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Tony Dunham

on 21 November 2013

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Transcript of Dialogue

- The question mark or exclamation mark takes the place of the comma
- Follow with a lowercase letter if a speaker tag is being used.
- Use a capital if it goes right into action.
: "Katie, do you want to go to the mall today?" she asked sheepishly.

If no speaker tag follows the quotation:

"Welcome home." She
stepped forward to take
his hand.

"Thank you." He offered his own hand in return.
- Quotation marks show where the exact words of the speaker begin and end.

"Katie, let's go to the mall today," Camilla exclaimed.

A comma separates the quotation from the speaker tag

There are many reasons to use dialogue in your creative writing

- Add detail
- Re-live a scene
- Reveal more information about characters
Things to Remember
-Write it as realistically as possible.
-Make it clear who is speaking when.
-Do not give too much information or unrealistic information in dialogue.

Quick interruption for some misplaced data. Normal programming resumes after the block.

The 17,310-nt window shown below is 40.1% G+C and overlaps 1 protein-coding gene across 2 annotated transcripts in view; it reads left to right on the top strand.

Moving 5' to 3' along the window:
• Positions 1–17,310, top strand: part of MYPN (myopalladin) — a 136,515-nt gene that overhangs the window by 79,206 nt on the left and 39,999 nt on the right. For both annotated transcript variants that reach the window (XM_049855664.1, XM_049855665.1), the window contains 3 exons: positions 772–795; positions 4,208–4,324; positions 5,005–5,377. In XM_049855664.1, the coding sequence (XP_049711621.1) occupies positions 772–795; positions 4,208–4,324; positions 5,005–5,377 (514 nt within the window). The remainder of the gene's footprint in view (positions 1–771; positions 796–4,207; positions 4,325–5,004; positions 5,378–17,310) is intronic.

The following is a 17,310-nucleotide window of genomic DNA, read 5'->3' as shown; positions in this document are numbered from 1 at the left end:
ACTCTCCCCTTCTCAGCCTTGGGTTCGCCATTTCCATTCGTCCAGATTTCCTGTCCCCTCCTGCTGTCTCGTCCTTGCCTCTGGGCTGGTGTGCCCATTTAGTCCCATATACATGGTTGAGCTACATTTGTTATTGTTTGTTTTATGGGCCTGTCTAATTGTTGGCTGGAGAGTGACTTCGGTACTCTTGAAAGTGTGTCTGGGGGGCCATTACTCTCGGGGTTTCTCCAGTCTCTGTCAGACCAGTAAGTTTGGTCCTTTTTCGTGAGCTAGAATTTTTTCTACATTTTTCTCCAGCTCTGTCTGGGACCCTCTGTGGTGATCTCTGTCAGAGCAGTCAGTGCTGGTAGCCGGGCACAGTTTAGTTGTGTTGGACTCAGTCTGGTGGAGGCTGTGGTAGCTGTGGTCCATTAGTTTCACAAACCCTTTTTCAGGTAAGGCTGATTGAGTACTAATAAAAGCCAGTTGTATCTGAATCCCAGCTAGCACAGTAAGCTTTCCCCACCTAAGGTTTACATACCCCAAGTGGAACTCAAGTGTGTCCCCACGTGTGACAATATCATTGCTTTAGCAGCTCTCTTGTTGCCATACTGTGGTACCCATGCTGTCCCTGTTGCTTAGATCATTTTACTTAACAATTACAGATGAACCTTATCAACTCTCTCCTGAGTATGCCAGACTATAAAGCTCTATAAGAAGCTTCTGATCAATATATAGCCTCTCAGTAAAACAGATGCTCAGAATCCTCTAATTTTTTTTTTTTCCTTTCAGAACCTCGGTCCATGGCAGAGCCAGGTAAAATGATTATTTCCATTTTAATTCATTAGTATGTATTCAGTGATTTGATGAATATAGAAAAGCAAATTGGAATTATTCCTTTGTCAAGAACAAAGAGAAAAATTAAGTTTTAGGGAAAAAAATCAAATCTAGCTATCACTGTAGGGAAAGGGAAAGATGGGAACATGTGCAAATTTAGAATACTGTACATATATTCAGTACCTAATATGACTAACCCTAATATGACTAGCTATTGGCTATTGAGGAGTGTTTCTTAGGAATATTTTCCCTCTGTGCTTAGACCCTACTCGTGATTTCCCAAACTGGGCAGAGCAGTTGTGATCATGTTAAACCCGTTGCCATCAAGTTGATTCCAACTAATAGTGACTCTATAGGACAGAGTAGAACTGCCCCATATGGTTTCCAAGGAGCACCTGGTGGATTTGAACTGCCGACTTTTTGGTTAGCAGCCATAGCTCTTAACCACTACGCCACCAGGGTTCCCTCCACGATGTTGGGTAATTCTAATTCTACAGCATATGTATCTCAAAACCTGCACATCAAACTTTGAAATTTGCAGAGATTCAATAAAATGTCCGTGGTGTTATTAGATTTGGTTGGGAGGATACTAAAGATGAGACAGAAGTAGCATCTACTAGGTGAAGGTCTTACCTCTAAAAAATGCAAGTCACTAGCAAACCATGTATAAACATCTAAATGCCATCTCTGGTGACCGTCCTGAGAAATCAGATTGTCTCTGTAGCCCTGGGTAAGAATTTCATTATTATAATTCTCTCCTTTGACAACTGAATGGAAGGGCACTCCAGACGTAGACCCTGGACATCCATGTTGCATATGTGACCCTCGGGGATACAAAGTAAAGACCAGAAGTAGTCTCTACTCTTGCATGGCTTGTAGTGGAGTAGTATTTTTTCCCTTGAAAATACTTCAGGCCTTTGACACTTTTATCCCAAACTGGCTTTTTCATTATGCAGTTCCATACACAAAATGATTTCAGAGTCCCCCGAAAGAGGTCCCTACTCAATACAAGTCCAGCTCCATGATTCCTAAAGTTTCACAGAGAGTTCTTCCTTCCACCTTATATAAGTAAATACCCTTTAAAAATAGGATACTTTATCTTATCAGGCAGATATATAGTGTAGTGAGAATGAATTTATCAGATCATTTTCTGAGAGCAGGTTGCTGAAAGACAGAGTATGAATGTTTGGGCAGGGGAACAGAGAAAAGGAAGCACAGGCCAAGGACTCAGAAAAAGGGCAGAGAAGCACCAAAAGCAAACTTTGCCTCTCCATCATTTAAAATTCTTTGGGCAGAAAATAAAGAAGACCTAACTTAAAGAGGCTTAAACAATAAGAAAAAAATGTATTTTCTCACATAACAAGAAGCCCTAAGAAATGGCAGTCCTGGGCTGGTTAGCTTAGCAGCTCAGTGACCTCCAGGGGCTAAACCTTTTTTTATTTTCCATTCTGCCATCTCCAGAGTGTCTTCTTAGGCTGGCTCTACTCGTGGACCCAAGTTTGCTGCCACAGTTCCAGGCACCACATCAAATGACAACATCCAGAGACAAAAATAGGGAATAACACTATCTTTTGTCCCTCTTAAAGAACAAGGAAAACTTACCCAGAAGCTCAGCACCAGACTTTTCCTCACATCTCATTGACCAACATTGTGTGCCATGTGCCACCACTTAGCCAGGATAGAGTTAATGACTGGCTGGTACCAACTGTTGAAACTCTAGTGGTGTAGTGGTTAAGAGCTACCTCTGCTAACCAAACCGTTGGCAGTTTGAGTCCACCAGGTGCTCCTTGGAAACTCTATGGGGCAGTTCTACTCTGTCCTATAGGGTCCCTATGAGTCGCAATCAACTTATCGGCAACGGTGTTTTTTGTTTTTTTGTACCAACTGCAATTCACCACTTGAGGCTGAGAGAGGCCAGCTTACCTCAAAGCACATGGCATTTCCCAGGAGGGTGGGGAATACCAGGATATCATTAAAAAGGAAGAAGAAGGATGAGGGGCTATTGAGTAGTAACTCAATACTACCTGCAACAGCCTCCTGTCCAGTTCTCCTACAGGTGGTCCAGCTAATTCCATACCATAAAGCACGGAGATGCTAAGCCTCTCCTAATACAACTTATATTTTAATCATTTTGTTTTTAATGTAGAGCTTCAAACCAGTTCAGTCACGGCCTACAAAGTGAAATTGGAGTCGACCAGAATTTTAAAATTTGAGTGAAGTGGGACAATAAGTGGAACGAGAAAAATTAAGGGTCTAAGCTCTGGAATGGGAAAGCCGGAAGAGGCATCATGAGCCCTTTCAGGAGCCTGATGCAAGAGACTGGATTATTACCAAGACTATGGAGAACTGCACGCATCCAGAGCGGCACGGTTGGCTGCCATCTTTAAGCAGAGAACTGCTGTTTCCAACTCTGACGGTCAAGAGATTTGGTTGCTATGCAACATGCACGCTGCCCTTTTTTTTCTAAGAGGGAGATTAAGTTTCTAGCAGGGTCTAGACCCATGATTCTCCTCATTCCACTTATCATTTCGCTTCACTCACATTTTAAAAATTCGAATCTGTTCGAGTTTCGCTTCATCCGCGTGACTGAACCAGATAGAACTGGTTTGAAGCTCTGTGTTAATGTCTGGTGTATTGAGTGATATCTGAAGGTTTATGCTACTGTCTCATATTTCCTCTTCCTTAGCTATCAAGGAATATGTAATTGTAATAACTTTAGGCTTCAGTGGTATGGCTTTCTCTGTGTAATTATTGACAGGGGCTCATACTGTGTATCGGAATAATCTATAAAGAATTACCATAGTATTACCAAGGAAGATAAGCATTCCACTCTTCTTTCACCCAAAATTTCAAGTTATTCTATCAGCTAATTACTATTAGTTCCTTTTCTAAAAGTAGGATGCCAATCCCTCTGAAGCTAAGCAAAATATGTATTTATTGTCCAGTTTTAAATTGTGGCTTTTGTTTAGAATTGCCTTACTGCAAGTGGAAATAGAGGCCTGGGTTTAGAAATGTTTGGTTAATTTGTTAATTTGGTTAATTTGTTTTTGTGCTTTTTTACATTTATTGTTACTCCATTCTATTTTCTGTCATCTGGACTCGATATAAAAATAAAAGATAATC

-Keep the conversation moving.
-Make it as easy to read as possible.

Rules of Punctuating Dialogue
- Start a new paragraph when a new person speaks or a large passage of action interrupts the speaking.
- Use quotation marks to surround all spoken words on both sides.
- Use speaker tags to show who is talking
- Use the proper end marks.
- End marks always go inside the quotes.

(possibly the most difficult part of dialogue)
Use a Period
Divided Quotations
- Some quotes are divided in two.
- If quotations are divided, don't capitalize the second part of the sentence, and use two commas to separate the quotation from the speaker.
: Katie, if we go to the mall," Camilla asked, " you can buy a gift for your mom."

- If the divided quote is two sentences, use a period after the words that tell who is speaking.
: "Katie, do you want to go to the mall?" Camilla asked. "Then you can buy those pants that you wanted."
Using Dialogue
Question Mark or Exclamation Mark
Back to the story...
After the dialogue ends and you are ready continue the action of your story, start by indenting for a new paragraph.
Put "said" to bed!
Try using these different variations to spice up your dialogue:

whispered giggled scolded sang
agreed advised clucked croaked
snapped interrupted laughed
cried commanded boomed
wailed sighed mocked uttered

Now you try!
Choose a scene from your Middle Ages narrative and try adding dialogue between at least two of your characters.

Your final draft will require a minimum of four exchanges of dialogue by your characters.
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